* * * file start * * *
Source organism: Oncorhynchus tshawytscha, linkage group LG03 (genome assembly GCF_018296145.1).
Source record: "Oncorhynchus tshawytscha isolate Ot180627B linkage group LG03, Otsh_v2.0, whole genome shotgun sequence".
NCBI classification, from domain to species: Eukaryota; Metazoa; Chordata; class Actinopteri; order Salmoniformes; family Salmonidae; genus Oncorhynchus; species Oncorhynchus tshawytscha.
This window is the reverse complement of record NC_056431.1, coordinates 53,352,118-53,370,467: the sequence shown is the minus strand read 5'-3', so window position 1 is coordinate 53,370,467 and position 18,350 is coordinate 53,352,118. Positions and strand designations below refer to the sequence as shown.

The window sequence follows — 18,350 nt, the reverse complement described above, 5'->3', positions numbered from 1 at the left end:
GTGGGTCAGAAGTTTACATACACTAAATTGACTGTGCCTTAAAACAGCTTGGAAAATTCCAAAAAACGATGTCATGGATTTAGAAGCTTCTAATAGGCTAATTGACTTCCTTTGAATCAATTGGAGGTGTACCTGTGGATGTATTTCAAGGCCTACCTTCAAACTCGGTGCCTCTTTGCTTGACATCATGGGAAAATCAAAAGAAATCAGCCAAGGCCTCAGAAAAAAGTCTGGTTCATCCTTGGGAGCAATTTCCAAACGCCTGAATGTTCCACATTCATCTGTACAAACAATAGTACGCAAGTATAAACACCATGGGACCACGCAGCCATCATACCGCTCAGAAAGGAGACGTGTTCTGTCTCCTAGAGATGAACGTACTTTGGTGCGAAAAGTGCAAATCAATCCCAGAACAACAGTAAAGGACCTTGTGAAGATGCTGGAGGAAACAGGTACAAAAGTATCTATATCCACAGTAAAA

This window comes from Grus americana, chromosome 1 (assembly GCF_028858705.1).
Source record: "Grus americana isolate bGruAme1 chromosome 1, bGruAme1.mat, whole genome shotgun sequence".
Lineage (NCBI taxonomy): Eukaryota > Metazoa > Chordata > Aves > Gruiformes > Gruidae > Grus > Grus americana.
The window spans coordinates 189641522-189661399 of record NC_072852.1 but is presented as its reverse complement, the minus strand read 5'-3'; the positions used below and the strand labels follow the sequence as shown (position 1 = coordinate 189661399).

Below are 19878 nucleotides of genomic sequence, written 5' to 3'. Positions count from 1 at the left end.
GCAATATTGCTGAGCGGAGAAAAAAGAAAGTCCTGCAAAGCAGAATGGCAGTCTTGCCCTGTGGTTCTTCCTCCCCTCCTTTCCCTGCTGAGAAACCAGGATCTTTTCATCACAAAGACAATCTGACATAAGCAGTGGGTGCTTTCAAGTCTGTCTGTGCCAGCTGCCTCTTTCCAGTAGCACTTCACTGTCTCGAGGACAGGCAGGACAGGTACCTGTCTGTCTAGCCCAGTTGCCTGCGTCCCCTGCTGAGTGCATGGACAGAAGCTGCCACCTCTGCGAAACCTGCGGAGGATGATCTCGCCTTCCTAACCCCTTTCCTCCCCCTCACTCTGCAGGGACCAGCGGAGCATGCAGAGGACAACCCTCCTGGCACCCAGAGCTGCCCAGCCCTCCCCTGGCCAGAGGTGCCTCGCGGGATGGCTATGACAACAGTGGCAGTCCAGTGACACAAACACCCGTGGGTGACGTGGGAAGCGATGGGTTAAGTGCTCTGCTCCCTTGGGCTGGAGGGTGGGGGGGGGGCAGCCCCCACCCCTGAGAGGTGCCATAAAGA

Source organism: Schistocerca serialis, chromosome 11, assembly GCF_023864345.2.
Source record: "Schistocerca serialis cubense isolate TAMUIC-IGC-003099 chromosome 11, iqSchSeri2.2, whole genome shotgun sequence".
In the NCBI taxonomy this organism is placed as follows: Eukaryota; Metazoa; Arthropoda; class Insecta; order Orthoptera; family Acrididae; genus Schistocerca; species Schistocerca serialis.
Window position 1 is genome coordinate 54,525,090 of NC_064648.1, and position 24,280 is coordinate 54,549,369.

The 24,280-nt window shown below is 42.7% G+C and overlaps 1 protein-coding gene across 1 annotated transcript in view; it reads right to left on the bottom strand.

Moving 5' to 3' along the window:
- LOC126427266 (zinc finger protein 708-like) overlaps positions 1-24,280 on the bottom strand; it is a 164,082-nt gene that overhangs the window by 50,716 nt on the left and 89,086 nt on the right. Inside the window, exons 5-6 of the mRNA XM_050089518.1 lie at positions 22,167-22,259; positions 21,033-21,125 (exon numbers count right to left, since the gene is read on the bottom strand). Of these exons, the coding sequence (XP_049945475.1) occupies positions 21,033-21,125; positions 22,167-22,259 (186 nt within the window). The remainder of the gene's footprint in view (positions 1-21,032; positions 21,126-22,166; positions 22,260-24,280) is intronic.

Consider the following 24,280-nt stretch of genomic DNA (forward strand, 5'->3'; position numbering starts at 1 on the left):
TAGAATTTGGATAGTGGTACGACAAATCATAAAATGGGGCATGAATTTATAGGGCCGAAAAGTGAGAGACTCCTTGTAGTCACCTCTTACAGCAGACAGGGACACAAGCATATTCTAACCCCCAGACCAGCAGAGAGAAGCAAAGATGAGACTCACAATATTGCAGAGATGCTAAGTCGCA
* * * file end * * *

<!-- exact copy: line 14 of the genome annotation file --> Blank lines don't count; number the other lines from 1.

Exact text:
Source record: "Schistocerca serialis cubense isolate TAMUIC-IGC-003099 chromosome 11, iqSchSeri2.2, whole genome shotgun sequence".